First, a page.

SELECT * FROM Hierarchy2 WHERE SortPath LIKE '0000000100000002000000130000001F0000003F00000058000000650000009600000935%'

    ends up being more than three times more efficient than this:

    SELECT * FROM Hierarchy2 WHERE SUBSTRING(SortPath, 65, 8) = '00000935'

    Unfortunately, the index only supports the first 900 bytes of the SortPath. Also, since the Nested Sets provide the same benefits (fast ancestor / descendant access and sorting), and since the update to calculate them using the SortPath is going to touch every row anyway, going with the approach you've got looks best.

    I guess since the rebuild is so fast, you also don't need to consider using double-precision floating-point numbers as the bowers (which makes updating the bowers in place a bit more manageable, since you can keep subdividing the ranges up to a certain point).

    Keep up the great work!


    Thanks for the feedback, Thomas.

    On the index thing, it turns out that adding even the final indexes before the data is complete will actually slow the code down. As you point out, since we're updating the whole table with each pass, indexes serve no real benefit to performance until all is said and done.


    --Jeff Moden
    "RBAR is pronounced "ree-bar" and is a "Modenism" for "Row-By-Agonizing-Row".

    First step towards the paradigm shift of writing Set Based code:
    Stop thinking about what you want to do to a row... think, instead, of what you want to do to a column."

    "Change is inevitable. Change for the better is not." -- 04 August 2013
    (play on words) "Just because you CAN do something in T-SQL, doesn't mean you SHOULDN'T." --22 Aug 2013

    Helpful Links:
    How to post code problems
    How to post performance problems
    Post #1385480
    Posted Saturday, November 17, 2012 7:23 PM


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    To wit, even you write non-portable code. For example, the very first piece of code you offer in your fine book titled "Trees and Hierarchies in SQL for Smarties" (1st edition) has the following code on page 6.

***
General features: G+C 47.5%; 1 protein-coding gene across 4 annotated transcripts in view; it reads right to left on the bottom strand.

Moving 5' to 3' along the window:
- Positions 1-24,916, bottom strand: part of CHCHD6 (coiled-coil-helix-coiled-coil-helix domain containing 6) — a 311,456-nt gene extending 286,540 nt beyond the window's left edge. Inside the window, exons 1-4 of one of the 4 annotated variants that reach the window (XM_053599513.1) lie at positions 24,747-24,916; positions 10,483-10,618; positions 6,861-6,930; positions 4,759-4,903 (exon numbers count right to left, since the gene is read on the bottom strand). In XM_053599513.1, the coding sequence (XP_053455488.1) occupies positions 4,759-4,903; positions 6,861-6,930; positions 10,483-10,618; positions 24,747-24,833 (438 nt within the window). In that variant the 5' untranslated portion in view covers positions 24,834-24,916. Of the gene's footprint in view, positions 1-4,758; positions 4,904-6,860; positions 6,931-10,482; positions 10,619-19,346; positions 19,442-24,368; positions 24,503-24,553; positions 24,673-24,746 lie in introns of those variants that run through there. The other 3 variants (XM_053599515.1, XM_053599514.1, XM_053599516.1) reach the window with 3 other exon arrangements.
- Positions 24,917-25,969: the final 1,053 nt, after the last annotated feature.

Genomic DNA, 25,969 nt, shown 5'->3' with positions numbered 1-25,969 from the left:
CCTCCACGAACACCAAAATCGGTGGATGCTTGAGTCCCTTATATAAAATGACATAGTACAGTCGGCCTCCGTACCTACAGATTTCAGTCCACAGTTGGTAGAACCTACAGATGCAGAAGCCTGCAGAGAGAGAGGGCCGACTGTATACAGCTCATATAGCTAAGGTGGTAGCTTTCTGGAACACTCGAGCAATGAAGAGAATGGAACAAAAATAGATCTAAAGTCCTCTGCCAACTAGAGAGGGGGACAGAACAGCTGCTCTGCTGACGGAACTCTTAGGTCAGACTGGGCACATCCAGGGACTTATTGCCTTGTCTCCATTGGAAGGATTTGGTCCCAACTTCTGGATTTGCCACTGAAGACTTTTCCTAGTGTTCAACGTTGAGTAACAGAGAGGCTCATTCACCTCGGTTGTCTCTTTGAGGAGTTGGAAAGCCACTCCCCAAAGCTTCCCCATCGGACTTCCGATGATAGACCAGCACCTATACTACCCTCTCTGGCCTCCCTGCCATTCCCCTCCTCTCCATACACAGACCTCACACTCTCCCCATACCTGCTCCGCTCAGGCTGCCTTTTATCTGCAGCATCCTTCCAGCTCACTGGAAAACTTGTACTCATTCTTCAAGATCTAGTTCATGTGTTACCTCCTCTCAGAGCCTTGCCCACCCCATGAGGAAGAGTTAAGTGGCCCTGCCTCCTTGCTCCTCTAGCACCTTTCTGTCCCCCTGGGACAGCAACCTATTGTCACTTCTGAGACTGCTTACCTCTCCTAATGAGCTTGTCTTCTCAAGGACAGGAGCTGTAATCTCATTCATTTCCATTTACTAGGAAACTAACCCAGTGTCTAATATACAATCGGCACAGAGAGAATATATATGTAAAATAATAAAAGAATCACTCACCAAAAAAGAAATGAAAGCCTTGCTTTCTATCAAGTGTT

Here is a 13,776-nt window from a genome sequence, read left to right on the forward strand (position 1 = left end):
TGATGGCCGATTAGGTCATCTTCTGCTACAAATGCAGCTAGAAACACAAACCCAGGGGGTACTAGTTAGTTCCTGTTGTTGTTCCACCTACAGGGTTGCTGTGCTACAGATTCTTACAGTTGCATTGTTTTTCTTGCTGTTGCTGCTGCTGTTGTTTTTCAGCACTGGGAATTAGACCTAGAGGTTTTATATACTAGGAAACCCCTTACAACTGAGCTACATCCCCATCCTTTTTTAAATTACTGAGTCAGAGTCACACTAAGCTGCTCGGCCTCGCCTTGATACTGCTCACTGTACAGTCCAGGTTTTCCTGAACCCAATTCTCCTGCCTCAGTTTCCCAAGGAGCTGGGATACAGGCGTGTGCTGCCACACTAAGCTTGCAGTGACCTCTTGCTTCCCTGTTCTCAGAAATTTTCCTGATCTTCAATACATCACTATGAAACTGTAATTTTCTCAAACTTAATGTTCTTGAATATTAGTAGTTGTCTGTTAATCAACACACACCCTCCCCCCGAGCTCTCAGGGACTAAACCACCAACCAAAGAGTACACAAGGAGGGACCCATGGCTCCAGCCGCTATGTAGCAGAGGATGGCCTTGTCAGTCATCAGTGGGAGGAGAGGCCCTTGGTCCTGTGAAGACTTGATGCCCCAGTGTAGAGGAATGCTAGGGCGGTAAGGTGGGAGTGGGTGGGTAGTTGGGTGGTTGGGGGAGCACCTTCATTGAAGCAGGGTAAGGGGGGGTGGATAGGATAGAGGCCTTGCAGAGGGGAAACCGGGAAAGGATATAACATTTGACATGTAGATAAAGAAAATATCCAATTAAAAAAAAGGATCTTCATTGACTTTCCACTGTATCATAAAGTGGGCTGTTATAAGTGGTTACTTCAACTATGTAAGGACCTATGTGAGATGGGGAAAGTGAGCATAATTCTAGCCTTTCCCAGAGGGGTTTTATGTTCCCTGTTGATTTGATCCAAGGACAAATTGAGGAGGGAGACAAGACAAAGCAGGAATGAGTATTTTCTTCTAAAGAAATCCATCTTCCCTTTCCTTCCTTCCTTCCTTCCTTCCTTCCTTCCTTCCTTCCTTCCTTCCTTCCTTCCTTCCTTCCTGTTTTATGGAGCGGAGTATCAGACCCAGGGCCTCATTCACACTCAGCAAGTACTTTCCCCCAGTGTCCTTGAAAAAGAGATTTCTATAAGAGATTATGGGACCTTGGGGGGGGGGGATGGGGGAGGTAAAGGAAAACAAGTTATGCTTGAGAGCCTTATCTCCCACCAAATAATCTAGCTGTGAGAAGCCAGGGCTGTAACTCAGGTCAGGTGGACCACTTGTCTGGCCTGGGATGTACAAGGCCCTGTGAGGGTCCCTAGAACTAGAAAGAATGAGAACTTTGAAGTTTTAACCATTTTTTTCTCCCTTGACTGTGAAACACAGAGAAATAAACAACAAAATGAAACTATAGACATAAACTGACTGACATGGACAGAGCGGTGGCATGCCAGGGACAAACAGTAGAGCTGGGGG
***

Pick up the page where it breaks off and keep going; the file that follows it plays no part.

That code is Pascal and I think it still ports. I dropped in it the second edition in favor of SQL/PSM code.


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    Post #1386028
    Posted Thursday, November 22, 2012 12:26 PM
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    Theo Ekelmans (11/13/2012)
    LOL, gimme thor class hammer!!!

    The project i'm working on is a roof of concept SNMP MIB database, that is so fast it can do (near)realtime SNMP data packet to SQL data conversion

    Just in case your new to the extensible SNMP MIB tree:

    If E-mail addresses were OIDs... user@ordina.org would have been something like: user@ordina.enterprises.private.internet.dod.org.iso
    or in non-translated notation: user@99999.1.4.1.6.3.1

    except that we write the top-most part at the left: 1.3.6.1.4.1.99999.117.115.101.114

    An OID is just a unique key (within one managed device) for one piece of information Ensures vendors don't have conflicting OIDs

    OID corresponds to a label .1.3.6.1.2.1.1.5 => sysName (in windows this is the servername)

    The complete (translated) path: .iso.org.dod.internet.mgmt.mib-2.system.sysName

    The info needed to get from one to an other is "mib (database) files", that are supplied with each new device / software version.

    The provided MIB files all have a part of the ginormous jigsaw MIB tree, and that needs to be searched between 500 to 20.000 times a minute.

    Fun project indeed :)


    I tried this once, so I feel your pain.

    The best I got was to store the OIDs flat in an indexed VARCHAR(1000) column and my metadata sparsely around that. Given that OIDs are essentially a materialized-path hierarchy, anyway, I was able to do parent>child navigation by `WHERE oid LIKE @parent_oid + '%'` and child>parent by `WHERE oid = LEFT(@child_oid, LEN(@child_oid) - CHARINDEX('.', REVERSE(@child_oid)))` (plus/minus a 1, here or there!).

    Maybe you could get some benefit from the binary approaches Jeff is using instead of the string-based approach I once took. I can't remember if there is an upper limit to the size of each 'part' of an OID but, if I were to guess, it would be a 0-64K 'word', which would convert to SMALLINT and on to BINARY(2) well enough (if it is actually a 0-4G dword, you would need to convert to INT and on to BINARY(4)).

    As part of your MIB-loading routine, split the OIDs by '.' [Jeff's earlier article on string-splitting (and the great discussion around it) at http://www.sqlservercentral.com/articles/Tally+Table/72993/ might be of help here], then convert each word to SMALLINT, then BINARY(2) and store the materialized path as concatenations of BINARY(2) into a indexed VARBINARY(2000).

    With a materialized path of fixed-size binary elements instead of variable-length string elements, you could get 'level' metadata from `DATALENGTH(oid) / 2`, child>parent from `SUBSTRING(@oid, 1, DATALENGTH(@oid) - 2)` and parent>child from `WHERE SUBSTRING(oid, 1, DATALENGTH(@parent_oid)) = @parent_oid`.

    If binary sorts are that good (and people here give me every reason to think that they are), you may be performant enough at this point.